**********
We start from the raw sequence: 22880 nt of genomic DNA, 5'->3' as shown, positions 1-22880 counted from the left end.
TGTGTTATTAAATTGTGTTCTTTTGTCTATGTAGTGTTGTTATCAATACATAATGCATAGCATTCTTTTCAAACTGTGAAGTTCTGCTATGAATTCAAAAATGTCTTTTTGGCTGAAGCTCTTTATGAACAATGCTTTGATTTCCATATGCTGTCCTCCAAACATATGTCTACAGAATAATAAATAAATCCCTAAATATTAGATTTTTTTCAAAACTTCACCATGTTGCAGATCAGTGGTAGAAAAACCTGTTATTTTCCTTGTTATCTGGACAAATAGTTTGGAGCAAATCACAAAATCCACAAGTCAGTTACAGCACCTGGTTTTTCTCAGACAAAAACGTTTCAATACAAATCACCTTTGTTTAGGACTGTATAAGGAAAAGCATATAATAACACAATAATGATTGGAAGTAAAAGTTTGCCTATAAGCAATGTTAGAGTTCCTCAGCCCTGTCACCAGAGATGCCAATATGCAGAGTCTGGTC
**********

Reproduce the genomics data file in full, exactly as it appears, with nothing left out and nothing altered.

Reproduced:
We start from the raw sequence: 22880 nt of genomic DNA, 5'->3' as shown, positions 1-22880 counted from the left end.
TGTGTTATTAAATTGTGTTCTTTTGTCTATGTAGTGTTGTTATCAATACATAATGCATAGCATTCTTTTCAAACTGTGAAGTTCTGCTATGAATTCAAAAATGTCTTTTTGGCTGAAGCTCTTTATGAACAATGCTTTGATTTCCATATGCTGTCCTCCAAACATATGTCTACAGAATAATAAATAAATCCCTAAATATTAGATTTTTTTCAAAACTTCACCATGTTGCAGATCAGTGGTAGAAAAACCTGTTATTTTCCTTGTTATCTGGACAAATAGTTTGGAGCAAATCACAAAATCCACAAGTCAGTTACAGCACCTGGTTTTTCTCAGACAAAAACGTTTCAATACAAATCACCTTTGTTTAGGACTGTATAAGGAAAAGCATATAATAACACAATAATGATTGGAAGTAAAAGTTTGCCTATAAGCAATGTTAGAGTTCCTCAGCCCTGTCACCAGAGATGCCAATATGCAGAGTCTGGTC